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Earthless Sonic Prayer album cover
3.69 | 30 ratings | 3 reviews | 17% 5 stars

Excellent addition to any
prog rock music collection

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Studio Album, released in 2005

Songs / Tracks Listing

1. Flower Travelin' Man (20:46)
2. Lost in the Cold Sun (20:59)

Total Time 41:45

Line-up / Musicians

- Isaiah Mitchell / guitar, vocals
- Mike Eginton / bass
- Mario Rubalcaba / drums

Releases information

Artwork: Mike Eginton

CD Gravity ‎- Gravity #45 (2005, US)

LP Gravity ‎- Gravity #45 (2005, US)

Thanks to Eetu Pellonpää for the addition
and to Quinino for the last updates
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EARTHLESS Sonic Prayer ratings distribution

(30 ratings)
Essential: a masterpiece of progressive rock music(17%)
Excellent addition to any prog rock music collection(50%)
Good, but non-essential (23%)
Collectors/fans only (10%)
Poor. Only for completionists (0%)

EARTHLESS Sonic Prayer reviews

Showing all collaborators reviews and last reviews preview | Show all reviews/ratings

Collaborators/Experts Reviews

Review by Eetu Pellonpaa
SPECIAL COLLABORATOR Honorary Collaborator
4 stars The first long player of Earthless is opened frankly with drums warming up the hypnotic web soon being veawed by repetitive bass guitar pulses. A chaotic guitar sound wall approachs, and the sound is treated at some points beyond tones of recognisible guitar sounds. After the needed room is gained with the entry blastout, a powerful stoner rock riff theme is introduced, then followed by a truly great acid rock guitar solo. In the second track a short mantra in oriental sounding chords starts to grow as downtuned heavy stoner riff progressions, later evolving again to fine acid guitar solos and closed by reprising the riff themes.

The guitarist Isaiah Mitchell is in my opinion very talented and imaginative as a solo player, the professionally performing rhythm section mostly keeps the set together. I think it is an achievement to lead a twenty minutes excluding jam track with solo instrument in an interesting manner. The overall sound of this group is also really pleasant to listen, an association of an expanded treatment of The Jimi Hendrix Experience's "Driving South" BBC Session track is brought to my mind, also live sound of Cream with less-adventurous rhythm section is another thought as comparison.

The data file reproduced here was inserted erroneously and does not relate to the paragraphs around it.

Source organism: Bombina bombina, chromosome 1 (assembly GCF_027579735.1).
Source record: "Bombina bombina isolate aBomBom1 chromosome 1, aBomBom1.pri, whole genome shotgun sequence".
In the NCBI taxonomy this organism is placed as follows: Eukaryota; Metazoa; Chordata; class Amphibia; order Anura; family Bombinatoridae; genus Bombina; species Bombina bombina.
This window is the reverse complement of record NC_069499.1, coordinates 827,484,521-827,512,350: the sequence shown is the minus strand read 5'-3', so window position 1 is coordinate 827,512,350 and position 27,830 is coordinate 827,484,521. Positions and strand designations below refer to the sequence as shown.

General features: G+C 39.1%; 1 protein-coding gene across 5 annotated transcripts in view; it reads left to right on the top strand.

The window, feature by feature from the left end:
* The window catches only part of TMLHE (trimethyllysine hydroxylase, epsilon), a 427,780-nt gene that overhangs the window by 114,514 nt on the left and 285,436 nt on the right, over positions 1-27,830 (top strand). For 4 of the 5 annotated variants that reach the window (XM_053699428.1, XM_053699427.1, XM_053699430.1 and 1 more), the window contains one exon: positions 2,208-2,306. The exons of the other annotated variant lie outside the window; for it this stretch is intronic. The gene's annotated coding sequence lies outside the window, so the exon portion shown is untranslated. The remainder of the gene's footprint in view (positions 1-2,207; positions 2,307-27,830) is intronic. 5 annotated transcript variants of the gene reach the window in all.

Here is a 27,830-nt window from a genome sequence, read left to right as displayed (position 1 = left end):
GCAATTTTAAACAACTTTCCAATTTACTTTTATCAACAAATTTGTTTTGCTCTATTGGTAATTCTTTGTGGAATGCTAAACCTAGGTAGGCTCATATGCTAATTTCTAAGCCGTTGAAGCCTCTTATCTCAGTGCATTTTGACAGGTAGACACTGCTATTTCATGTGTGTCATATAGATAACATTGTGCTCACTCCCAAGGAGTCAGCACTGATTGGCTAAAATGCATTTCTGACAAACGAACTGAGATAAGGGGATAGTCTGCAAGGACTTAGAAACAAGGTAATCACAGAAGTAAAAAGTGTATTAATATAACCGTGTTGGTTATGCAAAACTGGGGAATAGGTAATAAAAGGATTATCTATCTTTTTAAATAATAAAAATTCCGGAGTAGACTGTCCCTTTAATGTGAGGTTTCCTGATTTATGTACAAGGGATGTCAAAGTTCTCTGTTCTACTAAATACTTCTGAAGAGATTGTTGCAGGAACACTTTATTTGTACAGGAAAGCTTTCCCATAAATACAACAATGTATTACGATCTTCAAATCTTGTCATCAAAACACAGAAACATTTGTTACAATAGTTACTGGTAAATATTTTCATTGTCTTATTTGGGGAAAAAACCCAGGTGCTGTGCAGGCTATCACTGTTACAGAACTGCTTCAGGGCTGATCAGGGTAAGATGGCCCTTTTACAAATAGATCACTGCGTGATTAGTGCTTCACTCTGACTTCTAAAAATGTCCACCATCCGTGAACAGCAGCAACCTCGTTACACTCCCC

So if you like guitar driven heavy psychedelic rock music, where long jams are borne from simple rules and vivid imagination, this record will probably please you.

Review by Mellotron Storm
4 stars EARTHLESS are trio from California who play a heavy brand of Psychedelia. We get two side long tracks where they simply jam in a repetitive manner. There's not a whole lot of variation, but then again I love this style of music where they simply jam, especially when it's this heavy. FLOWER TRAVELLIN' BAND from Japan are no doubt big influences on this band. Heck even the album cover reminds me of their "Satori" album that that Japanese band released back in 1971. Oh and the title of the first track is a bit of a giveaway (haha).

"Flower Travellin' Man" opens with drums that recall the start of ZEP's "Immigrant Song" and then the distorted guitar comes in swirling. Riffs 1 1/2 minutes in.Tighten your seat belts 'cause here we go ! Just a light show here from the guitarist as the bass and drums lay the ground work. Nice bass before 4 minutes.The guitar is just ripping it up 11 minutes in. A shred-fest 13 1/2 minutes in. It just blows me away that this onslaught goes on for 20 minutes.

"Lost In The Cold Sun" opens with noisy, distorted guitar as the bass and drums join in. It becomes SABBATH-like 4 1/2 minutes in and later at 12 1/2 & 15 minutes in. Another fantastic jam with a big finish.

I'd love to see these guys live, it would be a smoke-fest in more ways than one.

Review by Bonnek
3 stars With a song title like Flower Travellin' Man this band leaves no doubt where they got their inspiration from, right from the legendary Flower Travellin' Band that created similar heavy psych kraut/rock more then 30 years earlier.

Earthless is not tribute band but brings a modern variant of heavy psych, very similar to Monster Magnet's Tab ... 25 and the instrumental side of recent Motorpsycho albums. In comparison to those bands they keep things entirely instrumental, creating outstretched heavy jams that also bring Loop to mind. They create great grooves but miss a bit of the songwriting qualities, and at 20 minutes per jam, things can get a bit dreary if you're not in the mood.

The comparison to the great 70s examples isn't entirely favorable neither, the jams are certainly not as adventurous, experimental, blowing and free as those from Guru Guru or Ash Ra Tempel's rocking side. The band sticks to a simple rocking groove and doesn't let go of that for most of the time.

This is a fun listen, but only recommended if you already exhausted the discography of the bands mentioned above.

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